In a gorgeous history that spans continents and millennia, Aarathi Prasad weaves together the complex story of the queen of fabrics.
Through the scientists who have studied silk, and the biology of the animals from which it has been drawn, Prasad explores the global history, natural history, and future of a unique material that has fascinated the world for millennia.
For silk, prized for its lightness, luminosity, and beauty is also one of the strongest biological materials ever known. More than a century ago, it was used to make the first bulletproof vest, and yet science has barely even begun to tap its potential. As the technologies it has inspired – from sutures to pharmaceuticals, replacement body parts to holograms – continue to be developed in laboratories around the world, they are now also beginning to offer a desperately needed, sustainable alternative to the plastics choking our planet.
Prasad's Silk is a cultural and biological history from the origins and ancient routes of silk to the biologists who learned the secrets of silk-producing animals, manipulating the habitats and physiologies of moths, spiders and molluscs. Because there is more than one silk, there is more than one story of silk. More than one road, more than one people who discovered it, and wove its threads.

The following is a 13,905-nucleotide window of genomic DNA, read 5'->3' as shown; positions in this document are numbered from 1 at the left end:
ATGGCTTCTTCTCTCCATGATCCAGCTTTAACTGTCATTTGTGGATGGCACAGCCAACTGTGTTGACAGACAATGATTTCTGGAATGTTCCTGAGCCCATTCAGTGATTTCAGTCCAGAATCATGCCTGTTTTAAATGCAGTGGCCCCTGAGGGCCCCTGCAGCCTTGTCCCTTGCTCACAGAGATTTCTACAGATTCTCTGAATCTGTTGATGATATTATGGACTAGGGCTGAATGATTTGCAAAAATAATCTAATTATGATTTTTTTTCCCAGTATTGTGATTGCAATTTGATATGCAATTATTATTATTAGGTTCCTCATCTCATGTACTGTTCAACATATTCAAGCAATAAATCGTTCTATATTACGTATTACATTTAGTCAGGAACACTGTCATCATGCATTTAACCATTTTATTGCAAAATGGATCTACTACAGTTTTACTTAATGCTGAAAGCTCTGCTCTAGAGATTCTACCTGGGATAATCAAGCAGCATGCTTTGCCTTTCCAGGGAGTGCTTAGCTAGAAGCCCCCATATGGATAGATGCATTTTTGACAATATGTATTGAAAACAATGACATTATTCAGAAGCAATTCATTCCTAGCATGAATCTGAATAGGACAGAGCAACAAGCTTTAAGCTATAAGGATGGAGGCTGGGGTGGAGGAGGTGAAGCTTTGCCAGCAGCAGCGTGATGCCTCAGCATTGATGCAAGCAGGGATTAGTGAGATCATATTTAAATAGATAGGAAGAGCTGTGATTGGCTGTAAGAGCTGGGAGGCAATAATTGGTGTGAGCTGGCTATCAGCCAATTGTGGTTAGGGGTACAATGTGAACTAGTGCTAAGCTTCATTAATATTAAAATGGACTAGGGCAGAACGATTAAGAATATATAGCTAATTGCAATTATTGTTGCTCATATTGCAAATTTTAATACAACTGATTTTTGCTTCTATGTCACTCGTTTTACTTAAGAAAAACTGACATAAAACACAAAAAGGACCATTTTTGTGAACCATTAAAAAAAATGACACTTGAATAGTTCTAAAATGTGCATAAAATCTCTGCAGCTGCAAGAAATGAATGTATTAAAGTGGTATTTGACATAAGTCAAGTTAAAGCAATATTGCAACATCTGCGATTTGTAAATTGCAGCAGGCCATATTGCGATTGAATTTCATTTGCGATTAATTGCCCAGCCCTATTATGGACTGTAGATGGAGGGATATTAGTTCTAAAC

From the moths of China, Indonesia and India to the spiders of South America and Madagascar, to the silk-producing molluscs of the Mediterranean, Silk is a book rich in the passionate connections made by women and men of science to the diversity of the animal world. It is an intoxicating mix of biography, intellectual history and science writing that brings to life the human obsession with silk.
Aarathi Prasad is a writer, broadcaster, and researcher. She is the author of In the Bonesetter's Waiting Room: Travels Through Indian Medicine (Profile, 2016) which was a BBC Radio 4 Book of the Week and won the Popular Medicine Award at the BMA Awards 2017; and Like A Virgin: How Science is Redesigning the Rules of Sex (Oneworld, 2012), shortlisted for the Salon Prize and translated into Italian, Bulgarian and Dutch. Born in London to an Indian mother who wore only silk saris and a Caribbean father who loved the natural world, Aarathi was educated in the West Indies and the UK. After completing a PhD in molecular genetics from Imperial College London, she later trained in bioarchaeology. She works as a Senior Research Fellow at the UCL Institute for Global Health, focusing on sustainability and urban health in Kenya, and as part of an international team excavating and analysing ancient DNA from funerary sites in Spain, Rome, and Pompeii.